It's official: The International Space Station is open for business.
Speaking at the Nasdaq Stock Exchange in New York, NASA officials on Friday unveiled a plan to allow private companies to make use of the space station starting next year.
The plan would allow up to two private astronaut missions per year to visit the space station for up to 30 days and offer companies the opportunity to conduct experiments and pursue other activities there. NASA would also devote one docking port to private operations, which might include attaching an additional module to the station.
"We have no idea what kind of creativity and literally out-of-this-world ideas can come from private industry," Bill Gerstenmaier, associate administrator of NASA's Human Exploration and Operations Mission Directorate in Washington, said at the New York event.
Gerstenmaier called the plan a key transition in the life of the space station, which has been orbiting Earth for two decades. "Think about how this space station that we put together to do research, education and outreach is now going to be used to put together a business model," he said. "How could we ever imagine that this space station would have any role, when it was originally designed, in developing new business markets."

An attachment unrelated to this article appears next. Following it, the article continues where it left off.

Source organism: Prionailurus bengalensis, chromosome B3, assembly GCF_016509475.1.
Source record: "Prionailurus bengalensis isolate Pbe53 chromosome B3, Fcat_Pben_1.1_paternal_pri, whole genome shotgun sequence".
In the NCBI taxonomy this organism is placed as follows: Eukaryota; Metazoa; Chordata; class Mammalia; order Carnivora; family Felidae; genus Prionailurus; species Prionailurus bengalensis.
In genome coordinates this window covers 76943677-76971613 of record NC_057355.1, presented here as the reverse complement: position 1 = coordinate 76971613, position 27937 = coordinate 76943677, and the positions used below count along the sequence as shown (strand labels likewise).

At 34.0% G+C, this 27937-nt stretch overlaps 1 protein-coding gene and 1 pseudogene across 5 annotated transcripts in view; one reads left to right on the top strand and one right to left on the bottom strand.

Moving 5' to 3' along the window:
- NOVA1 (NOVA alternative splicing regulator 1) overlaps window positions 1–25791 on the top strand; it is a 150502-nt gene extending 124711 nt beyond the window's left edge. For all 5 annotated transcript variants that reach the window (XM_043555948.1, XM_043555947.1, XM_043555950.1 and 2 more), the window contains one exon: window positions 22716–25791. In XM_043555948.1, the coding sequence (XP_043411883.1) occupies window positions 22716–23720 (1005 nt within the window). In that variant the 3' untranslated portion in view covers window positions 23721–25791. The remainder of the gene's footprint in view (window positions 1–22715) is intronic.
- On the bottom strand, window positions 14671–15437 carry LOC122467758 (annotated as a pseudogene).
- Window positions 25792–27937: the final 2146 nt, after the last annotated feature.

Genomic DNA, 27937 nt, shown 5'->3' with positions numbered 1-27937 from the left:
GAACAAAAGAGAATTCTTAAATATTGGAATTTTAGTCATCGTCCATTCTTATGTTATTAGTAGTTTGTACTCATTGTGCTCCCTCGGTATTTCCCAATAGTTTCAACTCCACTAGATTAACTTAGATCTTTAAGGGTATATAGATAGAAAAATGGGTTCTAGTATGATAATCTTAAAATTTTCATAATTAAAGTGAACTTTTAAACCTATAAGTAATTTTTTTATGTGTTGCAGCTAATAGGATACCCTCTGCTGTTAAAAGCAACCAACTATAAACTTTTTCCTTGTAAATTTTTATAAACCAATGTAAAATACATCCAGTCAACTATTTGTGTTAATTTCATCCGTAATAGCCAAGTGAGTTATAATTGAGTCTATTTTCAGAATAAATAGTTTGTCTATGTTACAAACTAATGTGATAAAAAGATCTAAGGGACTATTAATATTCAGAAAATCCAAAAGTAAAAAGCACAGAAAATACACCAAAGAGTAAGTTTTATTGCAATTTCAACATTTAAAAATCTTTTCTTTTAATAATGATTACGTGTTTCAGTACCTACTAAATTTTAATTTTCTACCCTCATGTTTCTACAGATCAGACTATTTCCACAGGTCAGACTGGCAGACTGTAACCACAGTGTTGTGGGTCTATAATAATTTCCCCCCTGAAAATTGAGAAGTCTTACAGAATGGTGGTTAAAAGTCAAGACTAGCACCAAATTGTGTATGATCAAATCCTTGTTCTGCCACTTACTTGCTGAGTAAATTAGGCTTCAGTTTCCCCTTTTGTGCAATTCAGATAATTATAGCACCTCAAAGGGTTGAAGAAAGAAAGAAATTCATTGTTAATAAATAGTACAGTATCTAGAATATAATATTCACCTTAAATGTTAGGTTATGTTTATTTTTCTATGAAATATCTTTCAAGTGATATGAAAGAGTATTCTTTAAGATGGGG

Opening the station to commercial ventures will enable the space agency to focus its resources on returning astronauts to the moon and a subsequent mission to Mars. "NASA by its very nature is an exploration agency," Gerstenmaier said.
Robyn Gatens, deputy director of the space station program at NASA headquarters in Washington, said the first commercial flights to the station could begin in 2020.
Private astronauts will be able to fly to the station aboard a commercial capsule, such as SpaceX's Crew Dragon or Boeing's CST-100 Starliner — both of which are still in development and have yet to carry humans. A flight to the space station will likely cost about $58 million per passenger, with a stay at the station costing roughly $35,000 per night for each astronaut, said Jeff DeWit, chief financial officer at NASA headquarters.
The first components used to build the station were launched into space in 1998. The space lab, constructed entirely in low-Earth orbit, is a partnership of the U.S., Canada, Japan, Russia and 11 members states of the European Space Agency.
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